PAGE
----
THE resort town of Victoria Falls is inundated with inquiries from Zimbabwe’s major tourism source markets keen on directly investing into the tourism sector, an industry official has said.
BY MTHANDAZO NYONI
Zimbabwe’s source markets include United Kingdom, the United States of America, Australia, Germany, South Africa, among others.
Employers Association of Tourism Operators president Clement Mkwasi told NewsDay that they were inundated with inquiries from different international source markets.
“We have realised people from our source markets are now making applications to invest in the country. Quite a lot of people from UK, the United States of America, Australia among others, are making so many inquiries about directly investing into the country,” Mkwasi said.
“So I suspect that they are also marketing the destination because eventually they expect themselves to be based here. They have come here several times, they know the place, they know the potential that the destination has. They now want to invest here and before they invest, they are encouraging everyone else to come down to Zimbabwe,” he said.
Mkwasi said the industry in Victoria Falls was picking up, with most of the hotels currently fully booked.
“As things are at the moment, you might not find accommodation. Almost everyone is full this time. It’s seriously picking up. If you fail to book for Christmas now, you won’t be able to come here in December. The best thing is for people to book now to secure their accommodation,” he said.
According to the Finance ministry’s fiscal policy and advisory services department update, Victoria Falls recorded an average occupancy of 44% in March 2018 up from 37% in January 2018 and the highest in the last five years.
The growth was attributed to international arrivals, with 75% of the occupancies in the resort town being foreign tourists, who are largely business and leisure tourists.
Mkwasi said international source markets had regained confidence in Zimbabwe following the dethronement of former President Robert Mugabe last November by his ex-right handman, Emmerson Mnangagwa.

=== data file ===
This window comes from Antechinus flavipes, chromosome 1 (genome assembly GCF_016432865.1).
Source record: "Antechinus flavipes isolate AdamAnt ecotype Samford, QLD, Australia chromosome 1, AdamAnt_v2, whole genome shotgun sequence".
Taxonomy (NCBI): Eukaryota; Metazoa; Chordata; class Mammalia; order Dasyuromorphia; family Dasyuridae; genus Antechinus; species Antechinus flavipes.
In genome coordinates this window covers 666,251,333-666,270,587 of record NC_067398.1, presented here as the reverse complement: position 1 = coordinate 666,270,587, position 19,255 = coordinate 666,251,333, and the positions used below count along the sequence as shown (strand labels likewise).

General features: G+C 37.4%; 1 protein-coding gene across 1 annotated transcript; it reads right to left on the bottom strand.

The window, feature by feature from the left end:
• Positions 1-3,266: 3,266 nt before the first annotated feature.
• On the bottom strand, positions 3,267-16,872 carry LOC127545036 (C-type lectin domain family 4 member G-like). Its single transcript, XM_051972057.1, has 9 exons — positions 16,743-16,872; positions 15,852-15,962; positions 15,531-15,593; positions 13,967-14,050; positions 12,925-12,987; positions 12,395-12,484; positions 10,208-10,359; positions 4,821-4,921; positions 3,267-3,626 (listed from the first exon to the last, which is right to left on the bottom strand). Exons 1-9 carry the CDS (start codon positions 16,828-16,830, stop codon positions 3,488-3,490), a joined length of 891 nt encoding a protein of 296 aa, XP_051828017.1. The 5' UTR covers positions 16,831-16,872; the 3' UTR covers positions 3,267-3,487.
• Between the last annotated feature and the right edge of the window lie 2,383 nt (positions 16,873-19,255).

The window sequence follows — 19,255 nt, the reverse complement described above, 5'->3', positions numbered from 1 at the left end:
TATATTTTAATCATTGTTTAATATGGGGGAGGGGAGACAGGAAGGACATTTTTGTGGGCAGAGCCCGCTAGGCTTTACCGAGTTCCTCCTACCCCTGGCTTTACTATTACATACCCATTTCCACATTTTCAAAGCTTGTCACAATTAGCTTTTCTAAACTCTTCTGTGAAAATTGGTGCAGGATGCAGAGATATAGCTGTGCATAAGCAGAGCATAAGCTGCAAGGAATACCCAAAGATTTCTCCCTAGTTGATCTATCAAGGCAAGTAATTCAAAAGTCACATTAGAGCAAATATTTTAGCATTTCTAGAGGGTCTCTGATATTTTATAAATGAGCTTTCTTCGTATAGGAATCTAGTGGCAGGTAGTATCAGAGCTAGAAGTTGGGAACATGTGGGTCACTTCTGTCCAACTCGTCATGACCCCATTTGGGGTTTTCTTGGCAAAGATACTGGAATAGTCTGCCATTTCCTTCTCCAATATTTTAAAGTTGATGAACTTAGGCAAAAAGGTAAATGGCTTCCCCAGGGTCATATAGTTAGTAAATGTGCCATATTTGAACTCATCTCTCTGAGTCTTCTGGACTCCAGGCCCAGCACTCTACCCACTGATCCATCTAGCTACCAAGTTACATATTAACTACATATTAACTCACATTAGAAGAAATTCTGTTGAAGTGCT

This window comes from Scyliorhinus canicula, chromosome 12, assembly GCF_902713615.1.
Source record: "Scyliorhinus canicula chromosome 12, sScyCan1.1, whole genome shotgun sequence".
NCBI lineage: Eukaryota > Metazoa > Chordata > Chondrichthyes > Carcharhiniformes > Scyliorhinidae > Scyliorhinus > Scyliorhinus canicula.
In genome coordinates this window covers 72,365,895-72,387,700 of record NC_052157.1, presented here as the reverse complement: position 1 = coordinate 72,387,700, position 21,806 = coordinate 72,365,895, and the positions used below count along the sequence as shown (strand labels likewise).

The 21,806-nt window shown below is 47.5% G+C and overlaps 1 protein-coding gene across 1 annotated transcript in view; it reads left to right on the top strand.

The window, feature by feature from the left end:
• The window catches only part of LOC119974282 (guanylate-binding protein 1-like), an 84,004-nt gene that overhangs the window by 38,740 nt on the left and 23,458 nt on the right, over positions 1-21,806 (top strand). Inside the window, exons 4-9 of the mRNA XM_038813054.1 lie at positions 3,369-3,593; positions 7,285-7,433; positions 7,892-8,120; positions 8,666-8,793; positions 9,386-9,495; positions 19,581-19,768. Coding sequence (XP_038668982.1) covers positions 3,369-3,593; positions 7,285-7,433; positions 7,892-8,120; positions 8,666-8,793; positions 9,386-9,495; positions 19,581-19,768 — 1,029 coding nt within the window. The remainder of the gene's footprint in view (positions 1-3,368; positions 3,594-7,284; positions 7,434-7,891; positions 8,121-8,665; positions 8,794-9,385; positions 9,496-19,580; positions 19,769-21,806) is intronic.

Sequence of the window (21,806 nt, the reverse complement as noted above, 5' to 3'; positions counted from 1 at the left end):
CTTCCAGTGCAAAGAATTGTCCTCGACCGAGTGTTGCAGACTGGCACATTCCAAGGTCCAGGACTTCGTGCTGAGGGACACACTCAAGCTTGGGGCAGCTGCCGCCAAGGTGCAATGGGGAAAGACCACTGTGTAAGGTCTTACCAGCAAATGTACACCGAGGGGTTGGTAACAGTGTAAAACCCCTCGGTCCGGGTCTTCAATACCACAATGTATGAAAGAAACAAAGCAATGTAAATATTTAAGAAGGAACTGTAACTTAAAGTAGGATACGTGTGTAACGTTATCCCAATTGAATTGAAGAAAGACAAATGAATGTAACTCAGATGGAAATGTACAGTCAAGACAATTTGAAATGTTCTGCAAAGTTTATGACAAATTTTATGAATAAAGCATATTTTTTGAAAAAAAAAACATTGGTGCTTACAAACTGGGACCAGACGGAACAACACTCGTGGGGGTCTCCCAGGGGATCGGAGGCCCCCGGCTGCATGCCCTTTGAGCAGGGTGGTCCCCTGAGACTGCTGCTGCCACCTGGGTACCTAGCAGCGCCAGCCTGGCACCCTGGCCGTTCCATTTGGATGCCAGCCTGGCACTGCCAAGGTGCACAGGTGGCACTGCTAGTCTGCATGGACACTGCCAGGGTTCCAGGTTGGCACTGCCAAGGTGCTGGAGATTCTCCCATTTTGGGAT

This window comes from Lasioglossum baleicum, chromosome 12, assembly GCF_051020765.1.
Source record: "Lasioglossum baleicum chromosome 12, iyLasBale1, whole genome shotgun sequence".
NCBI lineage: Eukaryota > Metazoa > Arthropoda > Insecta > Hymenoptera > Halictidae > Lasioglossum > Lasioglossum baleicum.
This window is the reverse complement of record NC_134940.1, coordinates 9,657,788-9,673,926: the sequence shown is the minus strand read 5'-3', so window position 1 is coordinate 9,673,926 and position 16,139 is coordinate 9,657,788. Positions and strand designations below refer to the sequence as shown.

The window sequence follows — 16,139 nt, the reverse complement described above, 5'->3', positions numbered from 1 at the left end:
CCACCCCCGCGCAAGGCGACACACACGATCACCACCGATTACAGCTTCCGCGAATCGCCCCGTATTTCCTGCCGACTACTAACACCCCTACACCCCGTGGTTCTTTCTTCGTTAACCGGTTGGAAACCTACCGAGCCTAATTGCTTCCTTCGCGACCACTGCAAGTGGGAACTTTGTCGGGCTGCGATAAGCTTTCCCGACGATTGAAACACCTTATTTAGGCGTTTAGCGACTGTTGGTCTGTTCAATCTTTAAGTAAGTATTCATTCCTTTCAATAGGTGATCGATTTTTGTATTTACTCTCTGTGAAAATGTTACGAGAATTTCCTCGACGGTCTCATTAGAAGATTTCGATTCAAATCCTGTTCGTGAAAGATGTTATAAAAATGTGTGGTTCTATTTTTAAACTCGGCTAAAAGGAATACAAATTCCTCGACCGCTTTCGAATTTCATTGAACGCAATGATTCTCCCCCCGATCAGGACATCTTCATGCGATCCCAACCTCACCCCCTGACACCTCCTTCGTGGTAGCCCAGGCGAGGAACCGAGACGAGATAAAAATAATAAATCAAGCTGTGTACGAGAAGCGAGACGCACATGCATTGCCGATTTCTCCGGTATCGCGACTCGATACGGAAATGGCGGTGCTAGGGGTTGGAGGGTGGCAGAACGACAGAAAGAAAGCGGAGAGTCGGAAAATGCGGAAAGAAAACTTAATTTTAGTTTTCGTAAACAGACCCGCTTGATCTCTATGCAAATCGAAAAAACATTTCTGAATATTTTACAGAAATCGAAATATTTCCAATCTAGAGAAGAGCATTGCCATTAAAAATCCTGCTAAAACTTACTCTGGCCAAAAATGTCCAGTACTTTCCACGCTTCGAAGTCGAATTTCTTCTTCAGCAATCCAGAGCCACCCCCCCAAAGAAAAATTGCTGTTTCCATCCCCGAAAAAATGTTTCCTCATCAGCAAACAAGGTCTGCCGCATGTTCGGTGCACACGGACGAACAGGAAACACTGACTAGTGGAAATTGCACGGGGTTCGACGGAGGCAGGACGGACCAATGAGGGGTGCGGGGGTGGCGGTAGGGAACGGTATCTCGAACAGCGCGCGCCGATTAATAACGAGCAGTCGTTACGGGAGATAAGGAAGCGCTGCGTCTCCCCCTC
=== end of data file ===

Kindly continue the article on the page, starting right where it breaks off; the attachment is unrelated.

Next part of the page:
“Zimbabwe has been on the map for a long time, but this time around that Operation Restore Legacy which took place in November, it actually sold Zimbabwe more,” he said.
“And then the elections that came through without violence, they also contributed in a very big way to Zimbabwe’s name being actually promoted out there. In previous years, we knew that whenever there were elections, they would be travel warnings and travel bans,” he said.
But, contrary to Mkwasi’s claims that the elections were non-violent, just recently after the July 30 harmonised elections, the army was deployed to quell an MDC Alliance protest over Zimbabwe Electoral Commission’s delay in announcing presidential poll results.
During the process, the army fired live ammunition, resulting in seven people losing their lives and many injured.
“So the fact that Zimbabwe has had talks about rejoining the Commonwealth, the fact that Zimbabwe has had peaceful elections, the fact that there is now a new government which excludes Robert Mugabe, is giving the international community confidence and also that has led to our usual source market like the United Kingdom not issuing travel warnings and bans,” Mkwasi said.
“Of course, we know Zidera (Zimbabwe Democracy and Economic Recovery), but they have not said any negative statement that actually sways tourists from coming to Zimbabwe. So that alone has led to an influx of tourists coming in.”
Mkwasi said the figures they were having in Victoria Falls were comparable to the 1999 figures.
Zimbabwe recorded 597 010 overseas arrivals in 1999.
“When you talk of the general number of people who are employed in the industry currently, whether they are on contract or whatever base, versus the people who were employed in 1999, that gives you an indication of how busy the destination is,” he said.
“When you look at the number of people who pass through the airport, when you look at the occupancies in general, it will actually tell you that we not going back, but moving forward.”